“I came out twisted,” Julen Lopetegui says. His father, José Antonio, was a harrijasotzailea, a champion Basque stonelifter who competed under the name Aguerre II, held the record for raising 22 100-kilo cylinders in a minute and rejected proposals from a promoter linked to Al Capone to become a heavyweight boxer. His uncle Luis, Aguerre I, had been a harrijasotzailea too, known throughout the land. And his brother Joxean was a professional pelotari. But then something went wrong.
Julen could play Basque pelota too, a basket for a hand, the ball travelling faster than any sport on earth. “I had a chance to be professional but my passion was football,” he says. “I’m the black sheep of the family, hooked on football from the start. My dad was well known in an era when stonelifting was big, a living. My brother was a pelotari at a high level. But when I did the typical psychoanalyses, the ‘what will you be?’ tests at school, the first answer to come out was footballer. The second – get this – was football journalist. If I didn’t play, at least I could see games for free.”
If the world lost a byline, it gained a goalkeeper and eventually a coach, guided by lessons learned at home even if he chose the wrong sport. “My father was a great sportsman, an outstanding athlete, but he didn’t do football at all,” Lopetegui says. “Yet growing up with the values he instilled – effort, sacrifice, never seeking excuses – helped forge my character.” He came out twisted but turned out all right. When Joxean was pelota champion in 1986, Julen was joining Castilla from Real Sociedad’s academy – the start of a 17-year career that passed through Real Madrid and Barcelona and the 1994 World Cup.
Then came coaching, a transition towards a profession, a calling, he dissects with fascinating depth: the methods applied, the price exacted, the ideals. “I remember Luis Aragonés telling me: ‘Kid, listen, the first thing is: take off the shirt.’ What’s he talking about? Of course I’ve taken it off. But I hadn’t. It’s not the same, like looking at the same river from two banks. Sometimes it’s like giving a pill: you have to deliver it the right way.” Lopetegui nearly went to Wolves and held the most high-pressure jobs in Spain: Madrid and the selección. On Thursday, his Sevilla team face West Ham in the Europa League.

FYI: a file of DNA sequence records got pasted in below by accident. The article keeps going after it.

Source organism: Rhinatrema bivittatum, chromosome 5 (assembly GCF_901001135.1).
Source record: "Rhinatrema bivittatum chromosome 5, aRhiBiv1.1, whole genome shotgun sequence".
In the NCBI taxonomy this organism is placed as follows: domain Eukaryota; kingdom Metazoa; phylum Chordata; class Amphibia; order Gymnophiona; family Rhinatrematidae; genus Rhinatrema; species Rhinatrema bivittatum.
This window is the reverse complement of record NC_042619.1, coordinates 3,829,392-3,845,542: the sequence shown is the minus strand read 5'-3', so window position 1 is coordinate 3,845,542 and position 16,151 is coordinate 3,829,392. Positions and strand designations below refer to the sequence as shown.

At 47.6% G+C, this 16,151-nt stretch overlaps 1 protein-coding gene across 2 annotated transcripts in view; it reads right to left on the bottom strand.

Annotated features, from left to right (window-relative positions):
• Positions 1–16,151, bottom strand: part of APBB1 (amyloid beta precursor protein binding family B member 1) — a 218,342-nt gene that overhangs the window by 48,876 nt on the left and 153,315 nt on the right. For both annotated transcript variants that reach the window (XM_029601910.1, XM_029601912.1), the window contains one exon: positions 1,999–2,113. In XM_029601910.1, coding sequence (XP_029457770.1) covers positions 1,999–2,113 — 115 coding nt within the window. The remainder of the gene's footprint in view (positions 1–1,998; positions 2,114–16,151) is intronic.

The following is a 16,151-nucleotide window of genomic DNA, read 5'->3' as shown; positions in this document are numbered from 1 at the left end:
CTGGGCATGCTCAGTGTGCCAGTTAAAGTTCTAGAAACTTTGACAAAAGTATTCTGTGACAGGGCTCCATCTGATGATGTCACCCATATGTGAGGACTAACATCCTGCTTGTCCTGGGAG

Sevilla’s captain, Ivan Rakitic, asked to describe his coach, says: “When he gets home I’m sure he explains [tactics] to his wife and daughter.” Lopetegui protests: “If something football-related comes up, it’s not because I mention it but because they ask.” But then he adds, laughing: “I’m fortunate that for now my family accept me as I am.” Intense is one word for a man who can end games looking as exhausted as his players.
“You see yourself and sometimes you like what you see more than others,” he admits, “but the conclusion I’ve reached is I am what I am. There’s no escaping that coaching takes a lot out of you. You have to learn to live with that craziness; if not you die. You have to overcome the biggest obstacle, which is being able to take the pressure and take it off your players. Your passion and energy aren’t governed by age; you adapt, improve daily, change. That’s what enables you to keep going.”
There’s a pause, a smile: “For as long as they want you. When they don’t want you …”
Can you actually enjoy it? “Like a little kid. Even the most difficult moments because that’s when a coach’s intervention has to be at its best. And the hard moments make the character.”
There have been plenty. After a 10-game spell at Rayo, Lopetegui started with youth football, leading Spain to European titles at Under-19 and Under-21 level, in 2012 and 2013 respectively. There is a fulfilment and fondness in seeing “his” kids succeed – David de Gea, Thiago Alcântara, Koke, Álvaro Morata and Dani Carvajal head a long list – but he sought something else. “You don’t have the same pressure. It’s not a ‘hard drug’; senior, elite football is the hard drug. My passion was always to coach at elite level.”